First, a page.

This is why it is important - when starting off in car cookery - to do it with someone who knows a bit about cars.


With your food in place and the bonnet open, start up the motor, waggle the gears and rev the engine, while your friend looks to see whether your food parcels are interfering with the moving parts of the engine.

'Opening up the roast beef was one of the proudest gastronomic

moments of my life.'



I had to reposition the veg after discovering the carrots were obstructing third gear.

Oh, and there was a bit of spare space in a warm spot behind the starter motor, so at the last minute I threw in a corn on the cob for good measure.


Then, with my final safety checks done and my food wired very firmly in place, it was time to hit the road. I pulled out and headed through north-west London towards the M1.


It is advisable to stop and have a look at your handiwork about 15 to 20 minutes after departure, just to check that everything is staying in place.


So I pulled over at the London Gateway service station and popped the hood for a preliminary examination.


'NO LOITERING' said a big signpost nearby, but as it didn't say anything about cooking, I guessed I'd be alright.

As I poked around in the bowels of the engine, checking the heat levels with the back of my hand and making sure everything was staying in place, I got chatting to Marianna Rees and her daughter Fine, 33.


I wasn't convinced the mother and daughter duo, who run the Covent Garden fashion boutique Miss Lala's Boudoir, would be too excited about an en route roast.


They looked like the kind of winsome beauties who exist mainly on a diet of endive salad.


But, nonetheless, once they had stopped laughing enough to concentrate on the concept, they seemed open to the idea of the big end barbecue.


'I sometimes have to drive to Denmark and it would be handy to be able to cook something on the journey - food at the petrol stations is so bad,' said Marianna.

'It is a good idea, but I'd still be worried it might taste a bit fumey,' said Fine.


I patiently talked her through the triple-wrapping foil concept, but she didn't appear convinced that the underlying flavour of Castrol could be avoided.


Meanwhile, under the bonnet, everything was still in place so I switched on Radio 4 and settled back in my seat.


Dartford Tunnel came and went. I drove past Sevenoaks and turned into the services at Clacket Lane, near Oxted, for another quick progress check.


article-1282351-09CE1AAF000005DC-641_468x286.jpg Engine: Tom was careful to ensure the beef wasn't severed by a fan belt or other moving part


This time I was delighted to see that the needle on the meat thermometer had started to rise.

Rare roast beef needs to have an internal temperature of about 130 degrees Fahrenheit and I was already on about 90.


I turned back onto the motorway with renewed hope. Although it wasn't until I got to Heathrow - almost two hours after setting off from home and after crawling through a brief traffic jam - that I started to get the first proper whiffs of roast beef from up front.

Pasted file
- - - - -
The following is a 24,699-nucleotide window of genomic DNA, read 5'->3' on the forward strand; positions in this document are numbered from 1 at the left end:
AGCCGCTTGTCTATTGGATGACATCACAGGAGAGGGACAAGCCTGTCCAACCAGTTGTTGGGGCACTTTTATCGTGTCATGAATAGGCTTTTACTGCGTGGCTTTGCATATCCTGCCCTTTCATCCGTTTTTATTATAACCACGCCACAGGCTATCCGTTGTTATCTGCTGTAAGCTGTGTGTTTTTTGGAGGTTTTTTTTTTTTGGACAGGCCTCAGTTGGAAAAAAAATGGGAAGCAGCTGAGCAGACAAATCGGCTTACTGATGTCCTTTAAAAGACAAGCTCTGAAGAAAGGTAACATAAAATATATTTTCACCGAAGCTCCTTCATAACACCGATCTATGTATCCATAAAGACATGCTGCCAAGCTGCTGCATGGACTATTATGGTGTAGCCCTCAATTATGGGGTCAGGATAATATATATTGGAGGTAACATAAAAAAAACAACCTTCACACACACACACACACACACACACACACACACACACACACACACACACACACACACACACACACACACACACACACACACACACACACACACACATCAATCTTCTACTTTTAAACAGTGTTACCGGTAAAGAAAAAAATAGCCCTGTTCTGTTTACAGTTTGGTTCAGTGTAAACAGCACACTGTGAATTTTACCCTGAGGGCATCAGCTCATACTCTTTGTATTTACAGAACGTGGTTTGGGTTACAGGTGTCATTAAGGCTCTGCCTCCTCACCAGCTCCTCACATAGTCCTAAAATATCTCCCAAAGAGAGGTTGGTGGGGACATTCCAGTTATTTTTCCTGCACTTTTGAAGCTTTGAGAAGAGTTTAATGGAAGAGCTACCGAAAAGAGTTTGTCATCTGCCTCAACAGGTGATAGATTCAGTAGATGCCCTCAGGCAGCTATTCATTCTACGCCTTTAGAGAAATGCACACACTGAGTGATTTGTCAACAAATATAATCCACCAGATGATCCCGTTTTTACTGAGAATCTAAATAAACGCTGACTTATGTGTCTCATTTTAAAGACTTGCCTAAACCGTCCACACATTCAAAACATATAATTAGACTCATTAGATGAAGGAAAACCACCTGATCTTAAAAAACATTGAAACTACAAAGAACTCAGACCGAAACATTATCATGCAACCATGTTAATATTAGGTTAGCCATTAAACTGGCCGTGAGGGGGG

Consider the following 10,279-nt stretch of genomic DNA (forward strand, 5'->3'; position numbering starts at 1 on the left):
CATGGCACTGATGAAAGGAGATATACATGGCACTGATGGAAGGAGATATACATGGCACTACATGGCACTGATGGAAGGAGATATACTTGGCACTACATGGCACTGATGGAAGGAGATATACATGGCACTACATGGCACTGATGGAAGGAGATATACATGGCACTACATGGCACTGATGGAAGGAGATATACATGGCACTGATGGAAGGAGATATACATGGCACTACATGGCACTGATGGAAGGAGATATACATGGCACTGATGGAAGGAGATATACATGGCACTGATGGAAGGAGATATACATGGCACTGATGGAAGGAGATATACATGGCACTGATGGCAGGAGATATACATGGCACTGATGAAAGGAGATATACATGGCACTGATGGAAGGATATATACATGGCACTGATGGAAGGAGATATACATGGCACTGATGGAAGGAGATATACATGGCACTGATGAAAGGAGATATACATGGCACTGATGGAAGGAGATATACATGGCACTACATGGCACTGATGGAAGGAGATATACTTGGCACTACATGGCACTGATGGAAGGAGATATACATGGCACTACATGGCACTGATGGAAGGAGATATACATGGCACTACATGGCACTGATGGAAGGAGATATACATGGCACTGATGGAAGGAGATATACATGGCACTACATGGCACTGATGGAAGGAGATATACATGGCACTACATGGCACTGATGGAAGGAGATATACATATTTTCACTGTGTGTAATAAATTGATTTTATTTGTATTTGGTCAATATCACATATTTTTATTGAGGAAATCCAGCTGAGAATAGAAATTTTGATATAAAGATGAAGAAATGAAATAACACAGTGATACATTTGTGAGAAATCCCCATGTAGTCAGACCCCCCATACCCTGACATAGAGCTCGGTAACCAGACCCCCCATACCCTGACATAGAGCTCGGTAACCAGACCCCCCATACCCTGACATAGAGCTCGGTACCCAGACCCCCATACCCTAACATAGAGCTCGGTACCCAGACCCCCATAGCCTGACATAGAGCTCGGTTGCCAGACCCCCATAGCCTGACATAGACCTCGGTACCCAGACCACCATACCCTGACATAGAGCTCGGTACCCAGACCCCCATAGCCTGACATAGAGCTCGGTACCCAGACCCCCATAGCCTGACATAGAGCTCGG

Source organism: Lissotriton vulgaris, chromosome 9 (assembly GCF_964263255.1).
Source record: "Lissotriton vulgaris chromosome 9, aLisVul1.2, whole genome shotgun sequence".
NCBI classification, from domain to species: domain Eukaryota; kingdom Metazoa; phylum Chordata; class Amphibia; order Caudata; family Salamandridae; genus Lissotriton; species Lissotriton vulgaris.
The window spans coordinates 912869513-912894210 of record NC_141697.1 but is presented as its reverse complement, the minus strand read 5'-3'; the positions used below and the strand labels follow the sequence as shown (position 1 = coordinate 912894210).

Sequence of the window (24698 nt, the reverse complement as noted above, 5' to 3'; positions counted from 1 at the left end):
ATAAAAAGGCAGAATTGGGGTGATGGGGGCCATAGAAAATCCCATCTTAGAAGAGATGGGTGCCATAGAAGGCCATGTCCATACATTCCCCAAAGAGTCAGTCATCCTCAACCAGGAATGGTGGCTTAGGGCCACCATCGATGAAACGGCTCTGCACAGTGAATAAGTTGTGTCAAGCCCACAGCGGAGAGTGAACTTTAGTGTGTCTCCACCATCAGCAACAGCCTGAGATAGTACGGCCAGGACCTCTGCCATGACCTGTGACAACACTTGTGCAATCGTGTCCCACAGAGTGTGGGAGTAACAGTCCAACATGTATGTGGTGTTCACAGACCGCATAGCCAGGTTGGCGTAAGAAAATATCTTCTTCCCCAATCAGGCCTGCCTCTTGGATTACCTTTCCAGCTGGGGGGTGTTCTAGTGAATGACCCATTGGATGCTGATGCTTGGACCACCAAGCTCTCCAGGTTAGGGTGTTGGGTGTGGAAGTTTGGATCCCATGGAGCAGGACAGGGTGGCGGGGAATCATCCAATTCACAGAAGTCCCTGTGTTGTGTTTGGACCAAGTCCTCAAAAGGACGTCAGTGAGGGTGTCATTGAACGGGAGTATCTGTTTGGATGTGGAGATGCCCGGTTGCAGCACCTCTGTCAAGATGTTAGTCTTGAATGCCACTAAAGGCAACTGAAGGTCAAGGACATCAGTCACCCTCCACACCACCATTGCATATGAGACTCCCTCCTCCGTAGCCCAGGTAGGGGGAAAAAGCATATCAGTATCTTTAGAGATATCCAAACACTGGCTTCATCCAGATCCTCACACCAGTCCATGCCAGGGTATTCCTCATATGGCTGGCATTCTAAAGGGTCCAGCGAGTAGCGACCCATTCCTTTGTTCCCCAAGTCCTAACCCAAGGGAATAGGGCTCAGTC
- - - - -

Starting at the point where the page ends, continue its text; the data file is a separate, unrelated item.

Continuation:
It was a warm afternoon and lots of cars on the motorway had their windows down.


Several individuals sniffed the air inquisitively as I idled next to them. 'Smells like roast beef!' said one woman sitting in a passenger seat.


'It is,' I replied nonchalantly. 'I'm cooking it under my bonnet.'


At that very moment the traffic began to flow again and I just caught her astonished expression in my rear-view mirror as we all moved off.


By the time I got to my last checkpoint (the London Gateway services ... again) the beef was doing very nicely.


The meat thermometer showed that the internal temperature was up to about 110 degrees.


Although this was quite a bit lower than the 130 mark I was aiming for, I still had just under half an hour to go and, I noticed happily, the car was starting to overheat.




When I finally got home, just before 8pm, and flipped up the bonnet, the heat coming out from the car was incredible. The meat thermometer read 120 degrees.

The beef was going to be rarer than some might like it, but no pinker than it would be in a good French restaurant.


Would the foil layers prevent an underlying flavour of Castrol?




And as this was a prime, organic rib roast, I was happier that it was a shade under-cooked than overdone, which would have destroyed dinner completely.


Still, I felt nervous as I carefully snipped the mesh baskets out of the car and carried them inside.


Opening up the roast beef was, however, one of the proudest gastronomic moments of my life.


Thanks to the searing I had done before I set out, it couldn't have looked more beautiful if it had come out of a £5,000 Aga.


But given that it had been cooked in a vehicle that cost £500 on Loot, it was nothing short of a miracle.


I carved into it nervously ... it was pink and, with a dollop of horse- radish on the side, perfect.


The vegetables, which had been in a much cooler spot than the meat, were perfectly done as well.


The asparagus was tender and succulent, the carrots were sweet and crunchy, and even the last minute sweetcorn was cooked to perfection.


All in all, my foray into haute hatchback cuisine was a triumph.

Maybe next time I'll attach a few bananas to the exhaust pipe, and have pudding as well.

Link to comment
Share on other sites

Why do I get a sense of Deja Vu with this story?


Oh yeah, because Top Gear did it back in 2002 and fed the food to Gordon Ramsay

[ame=http://www.youtube.com/watch?v=GTBJ4hQszPs]YouTube- Jeremy Clarkson cooks turkey on an engine with celeb guest Gordon Ramsey! Rev alicious! Top Gear S01E09[/ame]

Link to comment
Share on other sites

Create an account or sign in to comment

You need to be a member in order to leave a comment

Create an account

Sign up for a new account in our community. It's easy!

Register a new account

Sign in

Already have an account? Sign in here.

Sign In Now

  • Create New...